on trees which were in many cases overgrown (hence the one we missed). We
camped on the unmarked portage.
This is beautiful country.
All along this river the rocks were very slippery when wet! We did many a
slip/slide today while lining/tracking. It was frustrating (and scary)
when you think you have a firm footing and you don't.
The next day we woke to sunshine!! It was a tough day. We traveled only 4
km - approximately 2 of which were portage. The Bog Walk was 1.5 km long,
but easy to follow (fortunately). The next 450 km portage was a loss (or
should I say we got lost). We ran the rapids in between (2 of which were
marked 'track' and 'lift over').
We were so busy looking for a set of rapids marked 'line' that we surprised
ourselves at the top of Whaleback Falls and had a horrible time following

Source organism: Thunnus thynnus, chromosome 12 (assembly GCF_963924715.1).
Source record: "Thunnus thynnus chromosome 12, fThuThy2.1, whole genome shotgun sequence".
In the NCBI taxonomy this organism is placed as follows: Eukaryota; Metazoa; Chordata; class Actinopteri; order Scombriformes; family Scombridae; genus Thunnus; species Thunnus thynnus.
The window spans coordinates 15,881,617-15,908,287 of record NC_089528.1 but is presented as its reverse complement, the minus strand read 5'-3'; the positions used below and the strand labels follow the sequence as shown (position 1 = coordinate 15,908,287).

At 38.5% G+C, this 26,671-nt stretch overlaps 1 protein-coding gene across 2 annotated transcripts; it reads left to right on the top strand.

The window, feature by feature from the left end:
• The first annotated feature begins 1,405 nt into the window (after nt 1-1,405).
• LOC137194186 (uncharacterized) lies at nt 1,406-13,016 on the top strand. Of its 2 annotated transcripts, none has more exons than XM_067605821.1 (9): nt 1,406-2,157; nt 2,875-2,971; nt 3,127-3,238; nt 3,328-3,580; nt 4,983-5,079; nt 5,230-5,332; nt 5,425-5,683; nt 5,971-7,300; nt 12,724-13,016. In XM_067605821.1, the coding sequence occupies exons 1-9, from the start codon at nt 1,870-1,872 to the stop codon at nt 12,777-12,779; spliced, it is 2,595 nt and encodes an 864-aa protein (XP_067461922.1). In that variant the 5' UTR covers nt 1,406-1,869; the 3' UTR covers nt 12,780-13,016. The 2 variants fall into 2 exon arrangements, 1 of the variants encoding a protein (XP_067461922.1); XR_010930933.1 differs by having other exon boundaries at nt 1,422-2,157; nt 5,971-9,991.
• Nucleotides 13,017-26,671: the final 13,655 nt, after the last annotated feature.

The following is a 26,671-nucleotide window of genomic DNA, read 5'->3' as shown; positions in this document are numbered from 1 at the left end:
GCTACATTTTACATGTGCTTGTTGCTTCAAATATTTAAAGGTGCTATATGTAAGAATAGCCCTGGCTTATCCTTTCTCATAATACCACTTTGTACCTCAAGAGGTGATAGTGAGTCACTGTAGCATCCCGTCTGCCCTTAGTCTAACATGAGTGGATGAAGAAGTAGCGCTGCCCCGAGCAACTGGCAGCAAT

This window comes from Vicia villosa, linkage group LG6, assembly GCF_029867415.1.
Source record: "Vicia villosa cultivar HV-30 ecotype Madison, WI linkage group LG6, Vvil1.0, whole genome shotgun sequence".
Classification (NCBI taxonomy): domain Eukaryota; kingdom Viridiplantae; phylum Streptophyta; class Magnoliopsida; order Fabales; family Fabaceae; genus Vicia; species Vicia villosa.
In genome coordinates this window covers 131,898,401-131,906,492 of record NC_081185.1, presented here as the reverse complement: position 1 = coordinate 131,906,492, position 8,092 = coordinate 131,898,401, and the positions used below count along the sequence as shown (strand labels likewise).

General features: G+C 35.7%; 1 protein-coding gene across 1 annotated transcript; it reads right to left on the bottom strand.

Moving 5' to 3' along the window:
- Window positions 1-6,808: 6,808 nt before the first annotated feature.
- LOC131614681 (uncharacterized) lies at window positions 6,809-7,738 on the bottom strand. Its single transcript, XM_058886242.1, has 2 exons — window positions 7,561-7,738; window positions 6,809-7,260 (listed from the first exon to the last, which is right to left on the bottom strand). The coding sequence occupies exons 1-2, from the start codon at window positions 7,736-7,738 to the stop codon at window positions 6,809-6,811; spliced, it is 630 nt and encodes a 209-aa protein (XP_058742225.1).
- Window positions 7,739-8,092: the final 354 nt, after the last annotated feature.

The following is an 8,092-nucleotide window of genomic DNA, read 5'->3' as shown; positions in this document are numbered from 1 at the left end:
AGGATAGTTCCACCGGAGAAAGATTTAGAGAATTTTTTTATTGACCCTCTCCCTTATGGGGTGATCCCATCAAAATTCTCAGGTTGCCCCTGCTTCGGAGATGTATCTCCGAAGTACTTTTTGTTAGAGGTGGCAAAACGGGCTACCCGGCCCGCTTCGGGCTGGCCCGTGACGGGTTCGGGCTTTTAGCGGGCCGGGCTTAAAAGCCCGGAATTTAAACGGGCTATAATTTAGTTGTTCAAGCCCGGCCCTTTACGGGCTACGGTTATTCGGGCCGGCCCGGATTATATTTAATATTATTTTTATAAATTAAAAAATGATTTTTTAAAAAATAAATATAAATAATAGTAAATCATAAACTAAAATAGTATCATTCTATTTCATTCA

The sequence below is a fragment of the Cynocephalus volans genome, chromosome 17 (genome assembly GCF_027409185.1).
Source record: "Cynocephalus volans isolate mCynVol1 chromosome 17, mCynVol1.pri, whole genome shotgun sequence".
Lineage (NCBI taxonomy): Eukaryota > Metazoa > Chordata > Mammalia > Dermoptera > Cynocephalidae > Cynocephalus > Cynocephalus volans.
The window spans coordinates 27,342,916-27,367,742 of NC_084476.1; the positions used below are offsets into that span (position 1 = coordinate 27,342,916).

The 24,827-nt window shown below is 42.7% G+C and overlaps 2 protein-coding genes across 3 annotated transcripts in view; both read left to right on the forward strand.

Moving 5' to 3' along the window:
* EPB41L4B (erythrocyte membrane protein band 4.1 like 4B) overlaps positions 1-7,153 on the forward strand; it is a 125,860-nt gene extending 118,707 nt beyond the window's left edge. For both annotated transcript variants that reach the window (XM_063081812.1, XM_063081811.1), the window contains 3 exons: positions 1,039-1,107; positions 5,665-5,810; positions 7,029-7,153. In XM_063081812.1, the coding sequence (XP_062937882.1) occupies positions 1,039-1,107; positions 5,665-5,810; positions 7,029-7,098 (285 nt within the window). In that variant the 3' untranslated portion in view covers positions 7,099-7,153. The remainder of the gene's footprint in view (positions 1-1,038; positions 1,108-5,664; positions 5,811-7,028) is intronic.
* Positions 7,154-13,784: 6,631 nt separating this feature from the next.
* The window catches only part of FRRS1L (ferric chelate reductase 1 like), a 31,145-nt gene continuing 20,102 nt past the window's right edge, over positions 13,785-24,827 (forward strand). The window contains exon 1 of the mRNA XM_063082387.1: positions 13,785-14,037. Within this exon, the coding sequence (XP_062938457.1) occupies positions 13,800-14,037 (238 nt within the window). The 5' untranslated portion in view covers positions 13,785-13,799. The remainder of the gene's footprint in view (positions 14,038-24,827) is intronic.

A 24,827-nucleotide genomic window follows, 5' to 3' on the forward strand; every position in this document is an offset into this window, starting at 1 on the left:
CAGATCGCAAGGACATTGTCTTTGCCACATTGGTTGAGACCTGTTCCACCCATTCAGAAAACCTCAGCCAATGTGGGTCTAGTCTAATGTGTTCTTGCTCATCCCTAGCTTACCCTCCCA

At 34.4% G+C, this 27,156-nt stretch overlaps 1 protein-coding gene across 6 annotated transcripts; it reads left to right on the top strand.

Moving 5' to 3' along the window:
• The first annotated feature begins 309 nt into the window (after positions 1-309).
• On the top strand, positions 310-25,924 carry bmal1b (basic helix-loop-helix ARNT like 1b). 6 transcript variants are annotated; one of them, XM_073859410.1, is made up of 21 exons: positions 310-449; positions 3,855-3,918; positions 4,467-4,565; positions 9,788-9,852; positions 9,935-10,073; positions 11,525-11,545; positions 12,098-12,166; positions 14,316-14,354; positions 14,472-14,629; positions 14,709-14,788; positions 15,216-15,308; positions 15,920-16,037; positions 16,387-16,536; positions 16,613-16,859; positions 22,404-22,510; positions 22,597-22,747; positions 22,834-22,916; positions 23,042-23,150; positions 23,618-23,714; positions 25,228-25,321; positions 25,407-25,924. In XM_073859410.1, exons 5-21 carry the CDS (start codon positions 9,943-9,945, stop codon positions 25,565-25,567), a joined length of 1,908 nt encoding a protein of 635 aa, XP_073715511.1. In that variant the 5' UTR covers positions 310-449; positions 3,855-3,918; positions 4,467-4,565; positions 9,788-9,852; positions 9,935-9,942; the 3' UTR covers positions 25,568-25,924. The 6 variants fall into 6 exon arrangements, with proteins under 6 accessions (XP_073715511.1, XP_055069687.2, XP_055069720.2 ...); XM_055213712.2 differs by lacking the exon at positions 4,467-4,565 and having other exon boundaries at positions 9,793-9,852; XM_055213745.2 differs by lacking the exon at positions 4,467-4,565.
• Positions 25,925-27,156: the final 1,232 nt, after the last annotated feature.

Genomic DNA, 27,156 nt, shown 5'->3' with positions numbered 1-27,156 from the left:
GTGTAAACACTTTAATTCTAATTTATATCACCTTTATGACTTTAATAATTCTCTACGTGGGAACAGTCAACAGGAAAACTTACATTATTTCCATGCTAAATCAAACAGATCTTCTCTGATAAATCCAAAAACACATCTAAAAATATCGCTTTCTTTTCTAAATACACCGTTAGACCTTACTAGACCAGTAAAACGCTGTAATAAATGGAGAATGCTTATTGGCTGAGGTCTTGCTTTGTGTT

the portage around it. The trail seemed very obvious at the start so we didn't
scout it first. We simply set off with Rob carrying the canoe and me
carrying one pack. We ended up 'bushwhacking' with all our gear. It was not
Anyway, four hours of travel that day brought us to a nice campsite on an
'almost island' below the falls. There was a large rock below the falls,
which from a certain angle, actually looked like a Whale's back.
We woke to a beautiful day and decided to stay here for a rest day. Believe
it or not - there we were in the middle of nowhere, and there was broken
glass at the campsite (Rob cut his foot). Is there no place that man's trash
We had a lovely day.. sat in the sun, ate lots, even jumped into the narrows
beside our 'almost island' and let the current whisk us downstream.
As much as we wanted a rest day, by the end of the day we were ready to go
on - curious and eager to see what was around that next bend.
We set out on another nice day. Just below our campsite there was a widening
(and calming) of the river - we saw a cabin up in the woods to the left.
That could only mean that it was possible to fly in there, also, it could
have been a good place to fish.
Well, the next day was our toughest yet. Even Rob was willing to admit that
this probably wasn't going to become a standard canoe route - and maybe